A coalition of industry bodies including Crown Commercial Service, NABS, the IPA, the Alliance of Independent Agencies, the Advertising Association, ISBA, and Social & Local CIC are calling on the industry to pledge commitment to mental wellbeing and creativity by signing up to the Brilliant Creative Minds Code of Conduct.
The Brilliant Creative Minds Code of Conduct has been launched to stamp out behaviors that impact employee wellbeing and diminish creativity in the advertising and communications industry.
The Code was developed by the industry coalition through a robust process of intelligence gathering. This included in-depth interviews with senior leaders across the client, agency, and procurement worlds including Government Communications Service; Stephanie Parry, Marketing and Procurement Lead at Crown Commercial Service; Tom Knox, Executive Partner at MullenLowe Group; Adam Skinner, COO at OmniGOV Manning Gottlieb OMD; and, Jane Asscher, CEO at 23Red.
The aim of the new Code is to protect creativity by eradicating practices in procurement, commissioning and agency cultures that compromise mental health and wellbeing, for example, long hours culture and fear of job loss in agencies; excessive tender requirements and procurement processes; and unrealistic client timescales and demands.
The Brilliant Creative Minds partners are now calling on agencies, clients, and procurement professionals to sign up to the Code and commit to embedding its principles into their workplace cultures.
Stephanie Drakes, Managing Partner of Social & Local, the agency which initiated, funds, and manages Brilliant Creative Minds said:
Poor mental wellbeing is the enemy of creativity in our industry and our goal is to eradicate practices that cause unnecessary and dangerous levels of stress in agency environments. To meet our aim, Brilliant Creative Minds uniquely brings together three interdependent parts of the industry to work as one: client, agency, and procurement.
We’d like the industry to sign up to it and commit to embedding its principles within organizations to create an industry where negative workplace stress is reduced, talent is retained and the UK protects its pole position in the world for creativity as clients, once again, get the best out of their agencies.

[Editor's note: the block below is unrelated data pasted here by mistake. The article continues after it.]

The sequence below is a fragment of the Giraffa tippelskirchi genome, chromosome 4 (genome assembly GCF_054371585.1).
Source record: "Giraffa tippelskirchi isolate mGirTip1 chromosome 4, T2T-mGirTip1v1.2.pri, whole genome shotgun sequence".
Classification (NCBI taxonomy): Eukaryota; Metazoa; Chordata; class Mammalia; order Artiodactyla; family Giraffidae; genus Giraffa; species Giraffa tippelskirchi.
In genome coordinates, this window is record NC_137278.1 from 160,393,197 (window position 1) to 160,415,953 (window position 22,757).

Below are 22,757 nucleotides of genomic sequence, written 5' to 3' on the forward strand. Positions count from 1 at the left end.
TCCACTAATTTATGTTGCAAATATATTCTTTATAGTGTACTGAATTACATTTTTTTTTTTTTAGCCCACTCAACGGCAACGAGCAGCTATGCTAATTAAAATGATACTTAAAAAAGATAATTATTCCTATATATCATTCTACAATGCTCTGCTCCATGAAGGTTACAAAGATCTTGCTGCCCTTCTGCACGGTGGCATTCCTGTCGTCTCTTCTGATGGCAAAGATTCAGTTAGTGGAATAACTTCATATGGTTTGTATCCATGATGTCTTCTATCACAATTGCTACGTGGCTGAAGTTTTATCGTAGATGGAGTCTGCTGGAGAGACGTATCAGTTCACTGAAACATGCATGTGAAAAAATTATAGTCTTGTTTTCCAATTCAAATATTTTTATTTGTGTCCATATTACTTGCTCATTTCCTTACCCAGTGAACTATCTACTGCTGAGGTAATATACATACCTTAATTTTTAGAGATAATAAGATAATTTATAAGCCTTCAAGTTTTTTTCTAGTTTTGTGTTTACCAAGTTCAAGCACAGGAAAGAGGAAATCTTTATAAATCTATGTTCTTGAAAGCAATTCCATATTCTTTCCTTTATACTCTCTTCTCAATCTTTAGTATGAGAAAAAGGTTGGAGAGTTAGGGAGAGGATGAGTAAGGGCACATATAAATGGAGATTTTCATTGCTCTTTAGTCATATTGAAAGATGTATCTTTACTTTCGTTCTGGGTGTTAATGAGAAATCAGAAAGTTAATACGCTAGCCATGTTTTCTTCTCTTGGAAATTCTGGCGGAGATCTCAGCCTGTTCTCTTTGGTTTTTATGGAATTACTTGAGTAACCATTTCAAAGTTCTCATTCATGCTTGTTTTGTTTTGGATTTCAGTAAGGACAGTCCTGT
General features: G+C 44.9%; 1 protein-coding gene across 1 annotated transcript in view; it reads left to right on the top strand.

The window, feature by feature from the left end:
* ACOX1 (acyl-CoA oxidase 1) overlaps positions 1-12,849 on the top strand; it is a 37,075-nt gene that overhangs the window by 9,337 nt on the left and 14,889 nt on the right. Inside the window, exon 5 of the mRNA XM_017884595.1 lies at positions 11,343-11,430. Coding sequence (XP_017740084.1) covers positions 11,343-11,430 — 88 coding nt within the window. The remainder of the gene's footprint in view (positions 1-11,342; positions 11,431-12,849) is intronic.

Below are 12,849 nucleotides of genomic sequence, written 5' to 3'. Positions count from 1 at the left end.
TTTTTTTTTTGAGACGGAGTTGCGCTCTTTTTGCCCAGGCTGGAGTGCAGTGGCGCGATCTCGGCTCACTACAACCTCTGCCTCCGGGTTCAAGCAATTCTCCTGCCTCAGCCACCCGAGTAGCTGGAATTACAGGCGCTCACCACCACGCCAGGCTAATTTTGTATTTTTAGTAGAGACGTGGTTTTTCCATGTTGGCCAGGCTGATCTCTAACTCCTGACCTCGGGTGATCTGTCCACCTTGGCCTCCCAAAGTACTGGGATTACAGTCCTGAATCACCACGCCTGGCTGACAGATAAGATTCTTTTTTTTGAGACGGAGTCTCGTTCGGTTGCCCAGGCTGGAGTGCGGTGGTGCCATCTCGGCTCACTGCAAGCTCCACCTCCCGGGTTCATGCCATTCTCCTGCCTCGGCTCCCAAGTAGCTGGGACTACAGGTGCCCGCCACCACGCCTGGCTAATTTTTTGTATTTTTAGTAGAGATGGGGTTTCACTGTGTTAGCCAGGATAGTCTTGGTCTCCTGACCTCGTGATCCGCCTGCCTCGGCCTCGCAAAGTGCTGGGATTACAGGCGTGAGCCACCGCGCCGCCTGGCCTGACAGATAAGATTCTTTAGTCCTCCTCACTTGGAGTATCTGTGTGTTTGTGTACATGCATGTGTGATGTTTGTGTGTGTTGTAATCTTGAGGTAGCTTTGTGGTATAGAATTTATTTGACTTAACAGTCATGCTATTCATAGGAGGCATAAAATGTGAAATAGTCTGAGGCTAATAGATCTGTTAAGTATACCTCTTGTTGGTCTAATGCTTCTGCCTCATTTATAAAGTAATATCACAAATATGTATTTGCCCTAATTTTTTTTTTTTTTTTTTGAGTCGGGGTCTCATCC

Nicky Harris, Director of Strategy and Development at NABS said:
Mental health and wellbeing have never been more critical than they are now. As an industry, our people are our greatest asset and if we fail to look after them, they will fail to thrive. The Brilliant Creative Minds Code of Conduct captures eight high-level principles. These actively promote and support creativity in a healthy and positive way, right across the industry. If these can be embedded in our collective industry culture, then we can protect the very thing that drives us forward – employee wellbeing and creativity.
Jane Asscher, CEO of 23Red and part of the BCM Pioneering group said:
As an industry we make our living from communicating and we need to turn that expertise inwards and collaborate on mental health and wellbeing. Brilliant Creative Minds recognizes that the triumvirate of client, agency, and procurement holds the power to implement change and allow creativity to thrive. We’ve listened to the issues holding our people back and stifling their output; this new code of conduct will help protect our talent and their world-class ideas
Sign up to the Brilliant Creative Minds Code of Conduct here.
A Few Stories From Our Brilliant Creative Mind Contributors
We were pitching to a well-known Company in the North of England. There was a lot of pressure to get there on time. The train was cancelled and because of that we were an hour late. The client went completely ballistic and suggested we should have come up night before. He then preceded to make us wait until the end of the day in the lobby before allowing us to make our pitch. The team felt stressed all day and terribly upset and bullied. The whole episode had a major mental negative impact on the creative team. I still go cold thinking about this.